In response to the rise of the far-right… a massive German demonstration against racism and plans to expel foreigners

Under the slogan “For Democracy and Cohesion,” about 6,000 people demonstrated in the center of the German city of Wolfsburg against the far-right.

This demonstration was called for, among other organisers, by the Volkswagen Group, whose CEO Oliver Blume said: “People are currently taking to the streets throughout Germany for democracy and freedom. For the values ​​of tolerance, human dignity, and openness to the world. Democracy and freedom cannot be taken for granted. It is up to us to defend these values.” Euronews reported.

For weeks, Germany has been witnessing large protests against right-wing extremism, especially the “Alternative for Germany” party (AfD), which is against refugees and immigrants, after the German fact-checking platform “Correctiv” revealed on January 10 that extremists held a meeting to discuss a plan aimed at a collective expulsion of some foreigners, and people of foreign origins from Germany.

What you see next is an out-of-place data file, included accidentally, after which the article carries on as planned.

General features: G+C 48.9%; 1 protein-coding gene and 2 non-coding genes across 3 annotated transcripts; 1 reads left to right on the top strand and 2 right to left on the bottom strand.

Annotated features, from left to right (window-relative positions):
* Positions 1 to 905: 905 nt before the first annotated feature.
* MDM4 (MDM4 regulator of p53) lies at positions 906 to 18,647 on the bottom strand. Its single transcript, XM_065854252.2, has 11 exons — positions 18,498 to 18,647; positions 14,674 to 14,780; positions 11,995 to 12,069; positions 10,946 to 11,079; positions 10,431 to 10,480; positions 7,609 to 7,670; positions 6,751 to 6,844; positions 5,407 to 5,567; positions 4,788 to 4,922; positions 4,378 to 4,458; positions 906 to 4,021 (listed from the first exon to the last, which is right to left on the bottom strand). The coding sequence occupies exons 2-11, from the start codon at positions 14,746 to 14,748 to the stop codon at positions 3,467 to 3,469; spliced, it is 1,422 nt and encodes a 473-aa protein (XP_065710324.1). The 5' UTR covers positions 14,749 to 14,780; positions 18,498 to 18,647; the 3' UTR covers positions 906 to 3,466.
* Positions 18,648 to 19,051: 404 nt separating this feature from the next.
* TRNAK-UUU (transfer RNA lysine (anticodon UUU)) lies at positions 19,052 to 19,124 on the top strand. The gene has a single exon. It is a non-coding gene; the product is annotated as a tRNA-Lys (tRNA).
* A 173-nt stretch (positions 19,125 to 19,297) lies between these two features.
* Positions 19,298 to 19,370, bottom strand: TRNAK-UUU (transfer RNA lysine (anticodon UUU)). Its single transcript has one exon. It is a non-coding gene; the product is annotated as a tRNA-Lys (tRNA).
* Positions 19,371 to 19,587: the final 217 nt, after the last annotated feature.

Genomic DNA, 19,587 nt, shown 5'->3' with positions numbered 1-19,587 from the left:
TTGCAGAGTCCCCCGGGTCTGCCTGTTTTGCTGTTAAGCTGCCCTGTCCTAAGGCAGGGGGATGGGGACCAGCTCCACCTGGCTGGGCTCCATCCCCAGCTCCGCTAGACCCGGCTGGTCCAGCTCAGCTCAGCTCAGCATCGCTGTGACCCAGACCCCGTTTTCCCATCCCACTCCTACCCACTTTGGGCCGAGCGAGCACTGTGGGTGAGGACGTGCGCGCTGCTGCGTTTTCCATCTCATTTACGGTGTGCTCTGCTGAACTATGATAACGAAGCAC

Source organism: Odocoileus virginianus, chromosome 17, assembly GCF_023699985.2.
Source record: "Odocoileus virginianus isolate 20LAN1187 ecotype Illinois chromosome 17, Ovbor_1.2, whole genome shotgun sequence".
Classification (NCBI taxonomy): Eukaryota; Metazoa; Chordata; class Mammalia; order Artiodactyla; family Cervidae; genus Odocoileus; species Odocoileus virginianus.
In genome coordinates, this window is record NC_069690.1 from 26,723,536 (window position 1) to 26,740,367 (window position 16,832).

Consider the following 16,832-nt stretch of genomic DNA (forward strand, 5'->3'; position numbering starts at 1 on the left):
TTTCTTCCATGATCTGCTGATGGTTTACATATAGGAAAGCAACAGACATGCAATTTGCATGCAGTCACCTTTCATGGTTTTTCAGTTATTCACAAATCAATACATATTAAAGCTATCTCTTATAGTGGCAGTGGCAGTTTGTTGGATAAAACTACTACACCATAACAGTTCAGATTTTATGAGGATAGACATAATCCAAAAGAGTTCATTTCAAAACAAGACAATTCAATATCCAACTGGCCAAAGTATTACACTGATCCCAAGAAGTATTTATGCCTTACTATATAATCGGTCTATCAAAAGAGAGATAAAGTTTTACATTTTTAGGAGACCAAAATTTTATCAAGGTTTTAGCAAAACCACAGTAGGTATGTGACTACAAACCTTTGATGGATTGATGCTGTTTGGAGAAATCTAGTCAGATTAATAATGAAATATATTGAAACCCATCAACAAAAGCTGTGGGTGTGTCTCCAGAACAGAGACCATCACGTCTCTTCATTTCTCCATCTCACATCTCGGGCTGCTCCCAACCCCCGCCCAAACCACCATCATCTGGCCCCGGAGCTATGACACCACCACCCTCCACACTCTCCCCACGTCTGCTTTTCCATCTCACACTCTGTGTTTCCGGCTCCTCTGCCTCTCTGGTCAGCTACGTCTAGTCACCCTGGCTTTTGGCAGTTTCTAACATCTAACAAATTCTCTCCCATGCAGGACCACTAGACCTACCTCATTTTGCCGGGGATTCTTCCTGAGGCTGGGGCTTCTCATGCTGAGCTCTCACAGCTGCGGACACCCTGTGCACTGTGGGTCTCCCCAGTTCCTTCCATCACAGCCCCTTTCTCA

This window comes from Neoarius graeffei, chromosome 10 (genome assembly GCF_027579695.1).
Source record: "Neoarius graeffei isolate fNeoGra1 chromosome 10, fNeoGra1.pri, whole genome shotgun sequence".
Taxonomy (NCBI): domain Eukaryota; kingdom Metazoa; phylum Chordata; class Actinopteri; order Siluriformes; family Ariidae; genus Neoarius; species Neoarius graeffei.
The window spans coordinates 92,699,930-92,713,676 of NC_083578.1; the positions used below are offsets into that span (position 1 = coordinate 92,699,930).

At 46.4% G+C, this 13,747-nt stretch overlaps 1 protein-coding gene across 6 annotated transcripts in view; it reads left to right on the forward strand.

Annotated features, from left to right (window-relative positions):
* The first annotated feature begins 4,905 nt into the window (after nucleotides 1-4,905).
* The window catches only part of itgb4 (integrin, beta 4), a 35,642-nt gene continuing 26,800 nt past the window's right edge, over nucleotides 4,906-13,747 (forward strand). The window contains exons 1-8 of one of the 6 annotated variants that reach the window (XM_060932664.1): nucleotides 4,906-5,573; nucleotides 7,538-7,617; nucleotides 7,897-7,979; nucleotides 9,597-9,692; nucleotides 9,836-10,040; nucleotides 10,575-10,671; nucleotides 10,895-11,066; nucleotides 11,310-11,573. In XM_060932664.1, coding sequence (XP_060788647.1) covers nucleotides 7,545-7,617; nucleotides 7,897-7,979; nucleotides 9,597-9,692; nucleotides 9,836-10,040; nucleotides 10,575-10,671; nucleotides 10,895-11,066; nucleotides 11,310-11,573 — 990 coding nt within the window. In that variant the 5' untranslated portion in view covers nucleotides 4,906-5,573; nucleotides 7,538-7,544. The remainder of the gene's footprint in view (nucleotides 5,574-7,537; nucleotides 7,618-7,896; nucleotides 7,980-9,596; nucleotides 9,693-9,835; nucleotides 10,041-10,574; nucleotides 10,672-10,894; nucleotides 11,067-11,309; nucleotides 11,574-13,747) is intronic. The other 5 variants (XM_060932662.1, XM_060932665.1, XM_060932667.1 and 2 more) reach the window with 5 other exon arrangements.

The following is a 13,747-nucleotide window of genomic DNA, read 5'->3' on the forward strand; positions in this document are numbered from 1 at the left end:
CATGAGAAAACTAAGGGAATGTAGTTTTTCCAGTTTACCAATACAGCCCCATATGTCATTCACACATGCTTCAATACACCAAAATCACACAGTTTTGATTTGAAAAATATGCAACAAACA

The platform said that members of the AfD, neo-Nazis, and businessmen met in November 2023 in the city of Potsdam, near Berlin, to discuss a plan to expel foreigners from Germany.

This meeting sparked a wave of criticism and discontent in political circles and in the German street. German Interior Minister Nancy Faeser considered that this meeting was reminiscent of the “Wannsee Conference,” where the Nazis planned to exterminate European Jews in 1942.

Interior Minister Nancy Faeser announced that the German government wants to use all the tools of the rule of law to protect democracy. She added: “We want to dismantle these far-right networks, deprive them of funding sources, and confiscate their weapons.”

But this requires amending current laws, or enacting new laws in some areas. Most of these amendments have already been completed, says Faeser. Or they are still draft laws and require Parliament’s approval. The Minister confirms that this will happen “no doubt” soon.

A recently published study, conducted by the Competence Network Against Hate on the Internet, shows the extent of the spread of digital hate speech now. Of the 3,000 participants aged 16 and over, half said they avoid expressing themselves politically and participating in discussions because of fear. Half of the respondents said they had been insulted online at least once.

While a quarter were threatened with physical violence, and 13 percent reported being exposed to sexual violence. According to the study, people with migrant backgrounds, girls, and LGBTQ are more affected by such crimes.

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